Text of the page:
Illustration of Cyrano and some of the letters he wrote for Christian

Cyrano de Bergerac

by Edmond Rostand

Start Free Trial

What are three examples of Cyrano's chivalric development in Cyrano de Bergerac?

Expert Answers

An illustration of the letter 'A' in a speech bubbles

This is actually a very tricky question, in part because chivalry itself is such a complex and debated topic. The chivalric code evolved over the course of the Middle Ages; the emphasis on courtly manners, for instance, was a relatively late development. Furthermore, certain values or practices associated with chivalry arguably come into conflict with one another. An obvious example is the implicit tension between courtly love—a romantic (though ideally unconsummated) devotion to an often married woman—and Christian views on fidelity and chastity. All in all, the idea of chivalry as a consistent code of honorable conduct was probably more prevalent at the time Rostand was writing (the late nineteenth century) than it ever was during the Middle Ages.

Then, of course, there's the question of whether Cyrano himself is a chivalric figure or a subversion of one. Although he displays many qualities associated with chivalry—bravery, loyalty, personal integrity, etc.—he also departs from the tradition in some notable ways. It's not simply that the heroes of (for example) Arthurian legend are conventionally handsome, but rather that they do not for the most part struggle with the extreme self-doubt and depression that Cyrano's fixation on his nose symbolizes. For this reason, it's significant that Cyrano tells Christian that "Blended, [they] make a hero of romance" (2.10); neither he nor Christian quite embodies that hero, but they compensate for one another's flaws in such a way that they approximate a romantic hero when taken together.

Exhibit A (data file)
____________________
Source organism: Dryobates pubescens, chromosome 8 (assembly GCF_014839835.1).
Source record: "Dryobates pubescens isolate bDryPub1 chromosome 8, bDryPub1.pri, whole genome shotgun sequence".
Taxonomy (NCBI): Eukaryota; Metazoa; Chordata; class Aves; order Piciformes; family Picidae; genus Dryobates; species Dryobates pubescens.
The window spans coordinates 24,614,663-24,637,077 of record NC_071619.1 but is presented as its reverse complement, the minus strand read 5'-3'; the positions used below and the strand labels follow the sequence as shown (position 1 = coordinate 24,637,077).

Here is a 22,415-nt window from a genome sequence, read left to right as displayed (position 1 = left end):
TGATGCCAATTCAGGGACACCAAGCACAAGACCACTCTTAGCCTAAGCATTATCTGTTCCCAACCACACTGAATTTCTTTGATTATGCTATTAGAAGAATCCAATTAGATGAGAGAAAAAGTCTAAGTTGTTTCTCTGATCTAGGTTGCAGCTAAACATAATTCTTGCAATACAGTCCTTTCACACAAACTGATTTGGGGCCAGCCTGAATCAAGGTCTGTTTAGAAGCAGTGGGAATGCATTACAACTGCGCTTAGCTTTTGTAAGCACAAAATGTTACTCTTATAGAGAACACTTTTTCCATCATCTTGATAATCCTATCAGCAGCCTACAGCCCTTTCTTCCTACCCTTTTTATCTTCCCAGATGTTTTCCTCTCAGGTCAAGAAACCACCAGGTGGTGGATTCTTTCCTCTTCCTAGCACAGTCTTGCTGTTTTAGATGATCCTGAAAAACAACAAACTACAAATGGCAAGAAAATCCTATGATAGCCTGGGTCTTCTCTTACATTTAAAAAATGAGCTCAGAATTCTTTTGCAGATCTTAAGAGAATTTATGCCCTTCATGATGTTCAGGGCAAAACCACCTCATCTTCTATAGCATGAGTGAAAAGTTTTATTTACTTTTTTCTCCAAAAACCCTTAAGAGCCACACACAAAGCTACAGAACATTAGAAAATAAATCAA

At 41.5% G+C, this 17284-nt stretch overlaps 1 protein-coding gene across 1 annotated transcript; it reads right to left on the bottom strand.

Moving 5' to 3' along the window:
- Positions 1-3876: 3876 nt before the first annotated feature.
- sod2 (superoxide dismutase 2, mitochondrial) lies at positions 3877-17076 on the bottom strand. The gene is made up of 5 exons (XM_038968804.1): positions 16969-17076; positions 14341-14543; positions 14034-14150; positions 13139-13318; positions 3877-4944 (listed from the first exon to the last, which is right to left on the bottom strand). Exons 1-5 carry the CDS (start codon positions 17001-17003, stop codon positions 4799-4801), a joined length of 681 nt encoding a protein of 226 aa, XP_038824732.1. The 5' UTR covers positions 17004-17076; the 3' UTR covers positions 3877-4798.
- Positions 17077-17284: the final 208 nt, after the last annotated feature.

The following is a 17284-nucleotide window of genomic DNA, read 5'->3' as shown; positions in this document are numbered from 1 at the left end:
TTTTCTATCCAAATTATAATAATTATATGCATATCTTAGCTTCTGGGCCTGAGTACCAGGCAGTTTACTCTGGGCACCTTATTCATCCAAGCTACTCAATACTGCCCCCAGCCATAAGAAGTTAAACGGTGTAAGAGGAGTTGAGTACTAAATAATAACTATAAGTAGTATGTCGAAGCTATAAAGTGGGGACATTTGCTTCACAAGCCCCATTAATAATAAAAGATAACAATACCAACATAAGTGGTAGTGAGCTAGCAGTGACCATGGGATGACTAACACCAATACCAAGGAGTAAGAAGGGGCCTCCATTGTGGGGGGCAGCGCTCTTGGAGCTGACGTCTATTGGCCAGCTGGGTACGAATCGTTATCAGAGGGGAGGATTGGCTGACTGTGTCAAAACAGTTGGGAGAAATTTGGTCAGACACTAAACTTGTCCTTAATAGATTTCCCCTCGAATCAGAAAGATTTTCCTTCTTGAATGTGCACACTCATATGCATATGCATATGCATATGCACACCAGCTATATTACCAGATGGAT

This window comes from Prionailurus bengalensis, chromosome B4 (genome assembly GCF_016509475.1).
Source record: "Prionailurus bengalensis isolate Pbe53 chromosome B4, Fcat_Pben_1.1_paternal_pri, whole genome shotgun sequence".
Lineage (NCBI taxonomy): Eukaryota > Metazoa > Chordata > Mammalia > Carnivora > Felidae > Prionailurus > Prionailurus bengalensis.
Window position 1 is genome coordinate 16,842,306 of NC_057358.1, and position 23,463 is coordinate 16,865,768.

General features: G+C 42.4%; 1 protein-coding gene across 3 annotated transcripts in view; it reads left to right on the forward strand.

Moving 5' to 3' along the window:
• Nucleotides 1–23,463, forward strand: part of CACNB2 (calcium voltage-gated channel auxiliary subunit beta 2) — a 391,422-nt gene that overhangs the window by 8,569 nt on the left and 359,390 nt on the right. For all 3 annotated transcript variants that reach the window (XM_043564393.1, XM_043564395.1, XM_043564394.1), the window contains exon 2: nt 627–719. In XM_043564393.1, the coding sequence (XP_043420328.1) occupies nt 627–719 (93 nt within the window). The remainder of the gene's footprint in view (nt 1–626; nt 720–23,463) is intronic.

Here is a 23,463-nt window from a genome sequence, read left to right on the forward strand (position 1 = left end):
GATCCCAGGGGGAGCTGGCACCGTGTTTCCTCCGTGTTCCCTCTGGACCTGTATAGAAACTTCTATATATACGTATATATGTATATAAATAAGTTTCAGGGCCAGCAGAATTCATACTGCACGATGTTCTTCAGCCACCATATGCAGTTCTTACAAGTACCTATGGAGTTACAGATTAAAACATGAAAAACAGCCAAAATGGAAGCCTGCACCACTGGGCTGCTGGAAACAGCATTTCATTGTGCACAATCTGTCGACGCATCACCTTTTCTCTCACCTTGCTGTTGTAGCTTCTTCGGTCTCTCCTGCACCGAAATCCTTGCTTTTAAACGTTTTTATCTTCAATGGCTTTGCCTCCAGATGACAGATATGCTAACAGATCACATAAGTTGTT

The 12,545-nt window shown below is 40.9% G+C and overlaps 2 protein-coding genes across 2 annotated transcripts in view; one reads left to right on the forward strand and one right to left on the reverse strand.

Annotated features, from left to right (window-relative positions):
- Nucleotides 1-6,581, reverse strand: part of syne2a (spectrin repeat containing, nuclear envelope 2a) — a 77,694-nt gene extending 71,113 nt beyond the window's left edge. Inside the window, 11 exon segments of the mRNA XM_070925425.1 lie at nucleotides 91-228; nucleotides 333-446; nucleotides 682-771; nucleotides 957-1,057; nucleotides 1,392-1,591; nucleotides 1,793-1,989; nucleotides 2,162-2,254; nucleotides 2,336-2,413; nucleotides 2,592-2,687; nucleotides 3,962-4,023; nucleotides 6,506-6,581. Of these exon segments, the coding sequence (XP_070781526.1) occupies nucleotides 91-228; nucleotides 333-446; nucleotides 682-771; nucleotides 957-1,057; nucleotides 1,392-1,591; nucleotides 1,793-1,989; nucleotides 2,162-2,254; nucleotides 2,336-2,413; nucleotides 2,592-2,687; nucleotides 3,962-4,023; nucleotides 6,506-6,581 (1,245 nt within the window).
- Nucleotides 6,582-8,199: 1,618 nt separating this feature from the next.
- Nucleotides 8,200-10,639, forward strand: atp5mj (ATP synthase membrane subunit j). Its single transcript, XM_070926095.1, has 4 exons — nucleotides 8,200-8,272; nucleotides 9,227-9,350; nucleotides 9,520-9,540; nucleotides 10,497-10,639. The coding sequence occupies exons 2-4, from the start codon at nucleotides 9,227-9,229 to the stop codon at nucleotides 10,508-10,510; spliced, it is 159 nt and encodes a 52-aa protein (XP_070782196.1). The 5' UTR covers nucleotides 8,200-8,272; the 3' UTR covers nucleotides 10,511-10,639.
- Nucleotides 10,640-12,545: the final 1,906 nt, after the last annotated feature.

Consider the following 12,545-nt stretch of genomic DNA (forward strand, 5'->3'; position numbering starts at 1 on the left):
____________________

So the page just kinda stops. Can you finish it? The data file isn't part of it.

With all that said, here are a few examples of Cyrano behaving in what could be considered a chivalric manner.

1. In act 1, scene 4, Cyrano tosses a purse full of coins to the crowd as recompense for the performance he has interrupted. Particularly given his later admission that the purse was all he had to live on for the coming month, the act demonstrates chivalrous largesse. Likewise, in act 1, scene 7, Cyrano single-handedly fights off a hundred men sent to kill his friend Lignière, demonstrating both bravery and a commitment to defend the weak against injustice. Interestingly, Cyrano himself is quite aware of the literary or aesthetic connotations of these actions, and he arguably does them as much to project an image of himself as a romantic hero as he does to pursue virtue for its own sake. For instance, when a friend decries giving away his money as "folly," Cyrano responds, "But what a graceful action! Think!" (1.4).

2. In agreeing to help Christian pursue Roxanne, Cyrano arguably embodies the ideal of courtly love. Cyrano holds out little hope that Roxanne could ever return his own affections and—knowing that she loves Christian—helps Christian court her so that both he and Roxanne can be happy. The example is complicated, however, by both the deception involved in the scheme and by the fact that Cyrano's motives may not be entirely pure; in fact, Christian is initially reluctant to agree to the plan precisely because he notices Cyrano's excitement—that is, his eagerness to be able to pursue Roxanne in some fashion.